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Blow for Rishi Sunak as UK’s credit rating slashed amid coronavirus spending spree

Rishi Sunak and Boris Johnson

3 min read

Britain's credit ranking has been cut by a leading ratings agency after ministers turned on the public spending taps to try to soften the impact of the coronavirus outbreak.

In a blow for Chancellor Rishi Sunak, Fitch said there had been a "significant weakening" in the UK's public finances amid the Covid-19 epidemic, as it downgraded Britain's rating to AA- from AA.

And it warned of ongoing "uncertainty" over the UK's future trading relationship with the European Union.

The agency's new rating - which is used by international investors to judge the riskiness of buying government bonds - puts the UK economy on the same level as Belgium and the Czech Republic. 

Fitch's already-negative outlook has been maintained, with the agency estimating that the UK is now on course for a sharp economic contraction this year.

The agency estimates that the widespread shutdown of the UK economy will see it shrink by close to 4% in 2020, with growth of 3% predicted for 2021.

Fitch said: "The downgrade reflects a significant weakening of the UK’s public finances caused by the impact of the Covid-19 outbreak and a fiscal loosening stance that was instigated before the scale of the crisis became apparent.

"The downgrade also reflects the deep near-term damage to the UK economy caused by the coronavirus outbreak and the lingering uncertainty regarding the post-Brexit UK-EU trade relationship."

The ratings cut comes just three months after Fitch improved its assessment of the UK economy in the wake of Boris Johnson's general election victory.

Mr Sunak has so far unveiled a wave of measures aimed at shielding business and workers as they are ordered to stay at home to stop the spread of the virus.

They include an unprecedented commitment to pay 80% of the wages of workers who companies are considering laying off, with similar guarantees extended to self-employed workers this week.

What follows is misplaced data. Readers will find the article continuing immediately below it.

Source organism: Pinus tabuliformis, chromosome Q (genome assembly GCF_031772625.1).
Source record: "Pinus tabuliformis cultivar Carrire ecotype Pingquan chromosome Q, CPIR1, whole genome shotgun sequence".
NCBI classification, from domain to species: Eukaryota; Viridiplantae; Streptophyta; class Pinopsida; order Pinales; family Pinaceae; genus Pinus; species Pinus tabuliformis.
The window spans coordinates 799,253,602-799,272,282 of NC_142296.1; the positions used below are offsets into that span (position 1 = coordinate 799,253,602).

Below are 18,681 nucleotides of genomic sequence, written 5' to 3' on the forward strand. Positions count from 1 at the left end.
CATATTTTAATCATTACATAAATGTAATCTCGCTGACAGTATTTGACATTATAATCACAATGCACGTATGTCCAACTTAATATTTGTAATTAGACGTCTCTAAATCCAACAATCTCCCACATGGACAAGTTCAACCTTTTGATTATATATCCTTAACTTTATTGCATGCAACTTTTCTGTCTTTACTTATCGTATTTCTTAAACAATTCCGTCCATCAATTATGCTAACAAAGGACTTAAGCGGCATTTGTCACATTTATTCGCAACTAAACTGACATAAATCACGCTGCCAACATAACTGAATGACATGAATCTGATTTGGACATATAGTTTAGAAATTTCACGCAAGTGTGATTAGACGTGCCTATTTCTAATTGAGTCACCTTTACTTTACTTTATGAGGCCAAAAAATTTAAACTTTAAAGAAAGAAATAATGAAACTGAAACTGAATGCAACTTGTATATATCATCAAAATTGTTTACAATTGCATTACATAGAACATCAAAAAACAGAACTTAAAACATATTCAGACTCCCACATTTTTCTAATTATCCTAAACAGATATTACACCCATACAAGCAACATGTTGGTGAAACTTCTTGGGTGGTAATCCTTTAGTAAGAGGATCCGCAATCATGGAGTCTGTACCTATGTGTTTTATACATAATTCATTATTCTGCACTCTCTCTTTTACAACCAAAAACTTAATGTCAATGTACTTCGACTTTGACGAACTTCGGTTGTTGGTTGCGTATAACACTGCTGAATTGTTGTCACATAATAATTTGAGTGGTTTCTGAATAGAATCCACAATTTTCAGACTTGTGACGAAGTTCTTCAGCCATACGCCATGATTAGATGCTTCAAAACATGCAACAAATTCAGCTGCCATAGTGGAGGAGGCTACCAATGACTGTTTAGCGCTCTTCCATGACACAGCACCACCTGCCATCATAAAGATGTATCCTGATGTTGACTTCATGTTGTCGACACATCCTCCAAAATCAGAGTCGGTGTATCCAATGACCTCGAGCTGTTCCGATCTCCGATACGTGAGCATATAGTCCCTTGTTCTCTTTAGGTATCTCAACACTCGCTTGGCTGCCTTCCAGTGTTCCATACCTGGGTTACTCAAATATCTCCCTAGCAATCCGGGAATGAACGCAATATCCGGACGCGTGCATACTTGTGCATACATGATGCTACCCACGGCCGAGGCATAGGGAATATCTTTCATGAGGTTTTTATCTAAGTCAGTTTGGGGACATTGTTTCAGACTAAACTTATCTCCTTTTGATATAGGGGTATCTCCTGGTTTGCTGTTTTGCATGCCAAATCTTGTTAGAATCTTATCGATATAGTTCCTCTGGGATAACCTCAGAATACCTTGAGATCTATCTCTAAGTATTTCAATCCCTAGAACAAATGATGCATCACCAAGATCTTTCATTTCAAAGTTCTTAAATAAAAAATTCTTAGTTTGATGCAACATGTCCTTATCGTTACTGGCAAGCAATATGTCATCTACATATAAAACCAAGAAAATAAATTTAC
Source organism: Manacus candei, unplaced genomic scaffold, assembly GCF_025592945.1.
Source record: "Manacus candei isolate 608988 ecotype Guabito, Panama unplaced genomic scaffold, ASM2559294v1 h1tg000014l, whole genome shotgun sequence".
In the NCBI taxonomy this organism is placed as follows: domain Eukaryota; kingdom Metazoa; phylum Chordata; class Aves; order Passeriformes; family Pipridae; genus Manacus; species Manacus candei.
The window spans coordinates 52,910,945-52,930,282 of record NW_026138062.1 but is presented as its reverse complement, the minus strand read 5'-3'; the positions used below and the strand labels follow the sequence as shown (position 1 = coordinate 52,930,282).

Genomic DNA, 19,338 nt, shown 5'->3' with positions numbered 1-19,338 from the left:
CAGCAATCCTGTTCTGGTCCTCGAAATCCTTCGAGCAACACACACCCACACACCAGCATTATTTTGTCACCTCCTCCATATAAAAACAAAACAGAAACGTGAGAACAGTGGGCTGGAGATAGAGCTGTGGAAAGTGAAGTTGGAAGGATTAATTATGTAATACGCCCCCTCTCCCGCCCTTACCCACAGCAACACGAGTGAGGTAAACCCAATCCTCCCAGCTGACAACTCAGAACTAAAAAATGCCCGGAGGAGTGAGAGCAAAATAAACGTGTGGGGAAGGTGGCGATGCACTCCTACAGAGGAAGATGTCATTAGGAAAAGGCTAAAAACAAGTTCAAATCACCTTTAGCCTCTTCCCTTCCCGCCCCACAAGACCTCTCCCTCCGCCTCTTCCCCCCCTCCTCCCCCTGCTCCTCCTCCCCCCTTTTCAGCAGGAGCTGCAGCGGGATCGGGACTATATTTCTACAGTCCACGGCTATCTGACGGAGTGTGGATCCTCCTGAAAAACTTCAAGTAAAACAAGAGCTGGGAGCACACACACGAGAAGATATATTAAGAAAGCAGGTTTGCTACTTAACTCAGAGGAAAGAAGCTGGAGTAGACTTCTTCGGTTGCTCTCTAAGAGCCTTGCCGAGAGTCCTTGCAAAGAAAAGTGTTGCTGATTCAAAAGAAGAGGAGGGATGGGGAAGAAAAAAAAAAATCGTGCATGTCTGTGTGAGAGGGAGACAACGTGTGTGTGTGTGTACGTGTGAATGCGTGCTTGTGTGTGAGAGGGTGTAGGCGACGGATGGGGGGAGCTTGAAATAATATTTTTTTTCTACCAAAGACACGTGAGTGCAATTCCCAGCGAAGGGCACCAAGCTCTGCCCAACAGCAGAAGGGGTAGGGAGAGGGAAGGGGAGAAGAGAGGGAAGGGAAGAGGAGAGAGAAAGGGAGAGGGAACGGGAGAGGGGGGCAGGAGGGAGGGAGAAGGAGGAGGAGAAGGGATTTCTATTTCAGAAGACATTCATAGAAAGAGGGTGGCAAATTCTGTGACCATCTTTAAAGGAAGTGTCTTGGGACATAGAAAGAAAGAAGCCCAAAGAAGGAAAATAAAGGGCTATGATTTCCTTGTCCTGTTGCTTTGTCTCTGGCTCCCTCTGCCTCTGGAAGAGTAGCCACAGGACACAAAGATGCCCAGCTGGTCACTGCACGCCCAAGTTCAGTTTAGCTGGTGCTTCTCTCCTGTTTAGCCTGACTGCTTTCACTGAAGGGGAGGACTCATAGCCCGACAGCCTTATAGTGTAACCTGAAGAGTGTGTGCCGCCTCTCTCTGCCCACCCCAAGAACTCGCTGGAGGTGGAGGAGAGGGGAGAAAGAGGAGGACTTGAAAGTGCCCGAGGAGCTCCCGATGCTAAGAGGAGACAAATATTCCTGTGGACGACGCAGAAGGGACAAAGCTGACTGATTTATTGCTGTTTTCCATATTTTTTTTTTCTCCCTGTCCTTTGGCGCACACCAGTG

The Government has also promised to stand behind £330bn-worth of business loans in a bid to stop firms going to the wall.

The Institute for Fiscal Studies think tank has warned that the levels of borrowing required to tackle the crisis could be more than treble the forecasts unveiled at Mr Sunak's Budget just weeks ago.

Isabel Stockton, a research economist at the IFS, said: "The response to the Covid-19 pandemic has led to a sharp downturn in economic activity. 

"It has also, rightly, prompted a substantial fiscal policy response, the cost of which will add directly to government borrowing. 

"The outlook is uncertain to say the least. Only taking account of measures announced so far, and even if the economy 'only' shrinks by 5% per cent this year, we might expect borrowing in the coming financial year to exceed £175 billion, or more than 8% of national income. 

"This would be more than triple the amount forecast in the Budget just two weeks ago. About 40% of that increase would result from new fiscal measures, and the rest from the economic downturn depressing revenues and adding to government spending."

She added: "Large increases in borrowing are well-advised to address the current crisis, but the consequences for the public finances will be felt long after the immediate public health emergency has hopefully passed. Debt which is already high by recent historical standards will jump up again and is likely to remain elevated for some time to come."

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